The importance of Networking and minding your manners.

On set my first film with Dave FarrellI hadn’t been a big movie fanatic as a kid. By the time I finished high school I felt like I had missed out on a lot of standard films that kids see as they grow up. So in a plight to ‘catch up’ I started watching all the great films I had always heard about but never watched. Overwhelmed by the magic of the movies I suddenly decided that I had to be a part of making movies. (See my blog post about how a moth inspired me to make movies)

When I first realised this I was a doey-eyed girl who wanted to tell great stories, create pretty pictures, make my own movie magic and entertain people. What I didn’t think about was the process of getting there, all the stuff that happens behind the scenes and the people.

I started film school in 2007 and was keen to lap up any wisdom that teachers could pass on. Two points stood out to me; Firstly, networking is your best friend. Secondly, It’s a small industry. I never questioned these ideas as they seemed pretty obvious to me but years later I am coming to truly understand and respect them.

The importance of networking

Once I finished a few courses in film I was out on my own and keen to finally become part of that industry that I had been dreaming about and working towards for the last 5 years.
I had worked hard to build my skills as a cinematographer but didn’t realise that having talent was only the start. “It’s a small and competitive industry and the key to success is ensuring that the right people know about you and what you can do – it’s not necessarily who you know, but who knows you” (Creative Skill Set)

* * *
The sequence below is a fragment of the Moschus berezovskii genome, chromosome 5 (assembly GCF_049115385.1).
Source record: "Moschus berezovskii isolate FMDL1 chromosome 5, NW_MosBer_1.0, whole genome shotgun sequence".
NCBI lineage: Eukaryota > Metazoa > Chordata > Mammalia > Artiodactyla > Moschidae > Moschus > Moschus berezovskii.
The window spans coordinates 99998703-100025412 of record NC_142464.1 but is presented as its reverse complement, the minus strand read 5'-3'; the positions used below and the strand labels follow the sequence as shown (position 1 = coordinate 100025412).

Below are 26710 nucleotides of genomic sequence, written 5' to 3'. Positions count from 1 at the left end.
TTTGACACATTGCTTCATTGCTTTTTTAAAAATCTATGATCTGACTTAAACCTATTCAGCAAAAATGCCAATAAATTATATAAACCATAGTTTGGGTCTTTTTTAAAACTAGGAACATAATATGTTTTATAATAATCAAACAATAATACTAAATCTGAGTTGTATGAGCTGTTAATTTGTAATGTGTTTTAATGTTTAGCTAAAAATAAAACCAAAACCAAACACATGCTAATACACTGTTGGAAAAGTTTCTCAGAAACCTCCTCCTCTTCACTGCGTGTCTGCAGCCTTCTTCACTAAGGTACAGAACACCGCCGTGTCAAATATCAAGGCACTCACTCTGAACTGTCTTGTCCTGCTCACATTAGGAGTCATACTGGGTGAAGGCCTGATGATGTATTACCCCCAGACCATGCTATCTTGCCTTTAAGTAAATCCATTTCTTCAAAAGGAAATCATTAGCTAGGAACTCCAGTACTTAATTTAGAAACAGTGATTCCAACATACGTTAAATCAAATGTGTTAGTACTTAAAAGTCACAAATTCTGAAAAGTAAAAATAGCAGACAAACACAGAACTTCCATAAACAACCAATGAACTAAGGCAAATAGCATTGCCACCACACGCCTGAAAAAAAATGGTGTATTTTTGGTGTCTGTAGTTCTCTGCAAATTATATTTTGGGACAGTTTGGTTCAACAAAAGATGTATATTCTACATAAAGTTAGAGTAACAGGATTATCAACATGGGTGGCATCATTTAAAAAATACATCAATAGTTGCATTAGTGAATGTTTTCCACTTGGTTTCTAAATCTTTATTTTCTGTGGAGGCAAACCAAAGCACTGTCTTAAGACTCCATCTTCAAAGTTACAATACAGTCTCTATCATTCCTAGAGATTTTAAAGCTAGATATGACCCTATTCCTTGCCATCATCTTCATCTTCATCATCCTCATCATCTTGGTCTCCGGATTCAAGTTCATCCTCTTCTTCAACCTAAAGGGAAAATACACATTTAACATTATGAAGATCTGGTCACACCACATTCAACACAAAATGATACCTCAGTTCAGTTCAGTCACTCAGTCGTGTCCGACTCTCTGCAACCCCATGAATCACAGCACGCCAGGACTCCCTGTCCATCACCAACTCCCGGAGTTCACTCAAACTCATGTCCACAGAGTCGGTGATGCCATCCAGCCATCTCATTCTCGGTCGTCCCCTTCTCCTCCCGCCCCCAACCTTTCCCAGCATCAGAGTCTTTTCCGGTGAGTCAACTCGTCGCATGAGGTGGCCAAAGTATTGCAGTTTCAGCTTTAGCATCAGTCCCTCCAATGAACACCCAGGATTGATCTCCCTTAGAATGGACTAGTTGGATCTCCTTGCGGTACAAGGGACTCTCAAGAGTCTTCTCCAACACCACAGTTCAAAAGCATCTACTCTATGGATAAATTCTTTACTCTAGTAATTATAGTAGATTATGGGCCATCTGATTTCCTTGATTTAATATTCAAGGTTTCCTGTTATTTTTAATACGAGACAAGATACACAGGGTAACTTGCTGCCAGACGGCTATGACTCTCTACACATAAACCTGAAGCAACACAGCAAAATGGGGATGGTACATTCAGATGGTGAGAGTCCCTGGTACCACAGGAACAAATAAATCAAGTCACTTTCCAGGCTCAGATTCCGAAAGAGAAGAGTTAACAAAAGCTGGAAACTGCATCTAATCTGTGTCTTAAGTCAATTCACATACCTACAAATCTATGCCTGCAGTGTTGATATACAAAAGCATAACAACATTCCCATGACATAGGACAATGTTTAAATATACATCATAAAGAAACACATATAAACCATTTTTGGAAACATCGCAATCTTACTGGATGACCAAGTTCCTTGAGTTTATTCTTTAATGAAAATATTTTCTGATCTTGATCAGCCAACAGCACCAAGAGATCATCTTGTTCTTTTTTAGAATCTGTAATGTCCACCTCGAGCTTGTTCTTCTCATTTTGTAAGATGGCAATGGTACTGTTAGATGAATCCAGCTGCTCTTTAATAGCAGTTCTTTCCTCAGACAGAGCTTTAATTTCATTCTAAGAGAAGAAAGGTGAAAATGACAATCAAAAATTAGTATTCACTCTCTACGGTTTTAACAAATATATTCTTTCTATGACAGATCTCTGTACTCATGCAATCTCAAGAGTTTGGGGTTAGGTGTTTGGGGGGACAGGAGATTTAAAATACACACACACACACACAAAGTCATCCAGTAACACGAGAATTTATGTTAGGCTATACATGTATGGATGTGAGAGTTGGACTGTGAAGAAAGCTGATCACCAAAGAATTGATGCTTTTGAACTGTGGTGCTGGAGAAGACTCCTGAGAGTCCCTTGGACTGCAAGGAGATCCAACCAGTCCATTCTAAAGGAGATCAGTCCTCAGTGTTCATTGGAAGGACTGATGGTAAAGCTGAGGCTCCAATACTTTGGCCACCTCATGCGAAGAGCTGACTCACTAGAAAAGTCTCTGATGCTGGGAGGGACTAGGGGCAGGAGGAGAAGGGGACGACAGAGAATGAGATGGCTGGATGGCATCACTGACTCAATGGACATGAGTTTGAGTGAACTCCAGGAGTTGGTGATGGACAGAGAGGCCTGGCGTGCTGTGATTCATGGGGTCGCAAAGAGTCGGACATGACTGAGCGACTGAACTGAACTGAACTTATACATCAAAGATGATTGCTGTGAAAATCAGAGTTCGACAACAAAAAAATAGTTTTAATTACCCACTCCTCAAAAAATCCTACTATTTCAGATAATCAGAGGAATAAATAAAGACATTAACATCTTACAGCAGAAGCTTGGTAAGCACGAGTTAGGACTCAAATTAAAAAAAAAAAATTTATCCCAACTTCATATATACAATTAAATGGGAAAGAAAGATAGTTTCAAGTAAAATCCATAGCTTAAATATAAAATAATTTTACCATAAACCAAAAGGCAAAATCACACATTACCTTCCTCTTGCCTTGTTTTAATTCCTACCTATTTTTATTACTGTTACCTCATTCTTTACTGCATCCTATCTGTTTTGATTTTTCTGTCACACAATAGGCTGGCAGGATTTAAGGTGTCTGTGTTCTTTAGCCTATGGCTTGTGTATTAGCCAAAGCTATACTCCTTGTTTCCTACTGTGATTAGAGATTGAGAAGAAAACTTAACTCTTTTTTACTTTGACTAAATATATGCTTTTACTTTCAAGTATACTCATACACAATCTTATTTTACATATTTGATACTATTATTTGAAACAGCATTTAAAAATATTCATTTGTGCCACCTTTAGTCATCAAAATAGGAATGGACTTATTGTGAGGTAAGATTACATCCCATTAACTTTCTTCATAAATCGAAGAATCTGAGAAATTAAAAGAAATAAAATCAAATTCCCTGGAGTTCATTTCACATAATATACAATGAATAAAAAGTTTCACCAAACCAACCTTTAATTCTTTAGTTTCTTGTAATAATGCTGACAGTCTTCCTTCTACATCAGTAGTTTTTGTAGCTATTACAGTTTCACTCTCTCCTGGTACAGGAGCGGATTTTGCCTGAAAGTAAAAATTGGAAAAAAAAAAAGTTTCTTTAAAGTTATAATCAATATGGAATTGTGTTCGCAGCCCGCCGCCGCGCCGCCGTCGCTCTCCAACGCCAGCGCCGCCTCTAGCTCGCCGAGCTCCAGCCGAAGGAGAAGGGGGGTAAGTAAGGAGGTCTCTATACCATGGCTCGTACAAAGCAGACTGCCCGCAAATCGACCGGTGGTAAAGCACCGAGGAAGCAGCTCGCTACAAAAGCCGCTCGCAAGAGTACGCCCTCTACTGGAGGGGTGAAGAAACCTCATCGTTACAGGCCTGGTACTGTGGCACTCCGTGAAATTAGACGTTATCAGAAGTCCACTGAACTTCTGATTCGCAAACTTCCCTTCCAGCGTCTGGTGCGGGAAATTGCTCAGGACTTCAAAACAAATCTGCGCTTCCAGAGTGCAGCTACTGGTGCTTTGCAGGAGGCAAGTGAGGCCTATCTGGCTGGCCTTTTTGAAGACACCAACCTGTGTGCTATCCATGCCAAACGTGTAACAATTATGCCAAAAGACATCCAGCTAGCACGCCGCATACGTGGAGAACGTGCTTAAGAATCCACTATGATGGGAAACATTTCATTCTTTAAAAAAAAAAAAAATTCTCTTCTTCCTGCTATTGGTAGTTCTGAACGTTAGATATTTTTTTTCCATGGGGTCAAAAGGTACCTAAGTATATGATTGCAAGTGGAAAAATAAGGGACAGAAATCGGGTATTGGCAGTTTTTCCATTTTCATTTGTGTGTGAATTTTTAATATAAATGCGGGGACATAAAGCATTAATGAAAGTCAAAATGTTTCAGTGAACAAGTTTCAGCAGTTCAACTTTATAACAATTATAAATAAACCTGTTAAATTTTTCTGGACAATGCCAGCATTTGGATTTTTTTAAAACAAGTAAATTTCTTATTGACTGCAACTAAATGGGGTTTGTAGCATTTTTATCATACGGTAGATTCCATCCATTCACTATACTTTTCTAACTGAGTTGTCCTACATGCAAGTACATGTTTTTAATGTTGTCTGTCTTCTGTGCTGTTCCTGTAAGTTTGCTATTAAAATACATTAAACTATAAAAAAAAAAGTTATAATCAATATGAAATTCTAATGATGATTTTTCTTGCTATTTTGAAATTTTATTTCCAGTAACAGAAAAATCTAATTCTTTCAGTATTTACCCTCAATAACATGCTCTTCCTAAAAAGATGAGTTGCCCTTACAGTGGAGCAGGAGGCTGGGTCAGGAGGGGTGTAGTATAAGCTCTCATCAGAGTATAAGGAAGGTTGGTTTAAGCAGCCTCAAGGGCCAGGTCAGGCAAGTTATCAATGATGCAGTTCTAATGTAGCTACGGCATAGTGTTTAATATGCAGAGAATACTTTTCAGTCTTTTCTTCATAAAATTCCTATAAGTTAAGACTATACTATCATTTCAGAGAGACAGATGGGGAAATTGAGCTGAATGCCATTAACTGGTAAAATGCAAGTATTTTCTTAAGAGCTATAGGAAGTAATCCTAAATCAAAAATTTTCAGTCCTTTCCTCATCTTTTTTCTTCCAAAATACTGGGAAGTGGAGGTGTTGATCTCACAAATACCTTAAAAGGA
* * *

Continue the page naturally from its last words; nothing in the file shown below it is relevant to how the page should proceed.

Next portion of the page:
Regardless of being reminded of the value of networking all through school, I didn’t really think that they were talking about my peers. I was so blind.

By the time I was out of school it was too late. My class mates had all moved on, found their own niche groups and all the international students had gone back home. If I wanted to make movies then I was just going to have to build a team around me from scratch.

Things to remember when networking.

  • Flickerfest trailerRecord and follow up your contacts
  • Join professional groups and associations such as networking groups (Wrap
  • Look out for networking opportunities, such as festivals and film screenings.
  • Don’t pass up a wrap party. Even though you have met the team, it’s a great opportunity to get to know them better and find out what they are working on now.
  • Don’t be afraid to ask more experienced filmmakers out for a coffee to talk. Most people don’t mind. It’s a great opportunity to get advice, get to know them and more importantly for them to get to know you. (See ‘Tea and Biscuits with Nicola Daley’)
  • Be prepared to do a few favours. Support your contacts and generally they will return the favour.

So if there is any lesson I can push on you it is to network. Get to know your classmates if you are still in school. Talk to them about what they plan on doing when they graduate. Discuss developing a production company or a film group or even ask if you have a script later down the track if they would be happy to meet up with you for coffee to discuss it. If you are already in the industry or just starting out, go say hi to the gaffer or the soundie, touch base with people you have worked with before.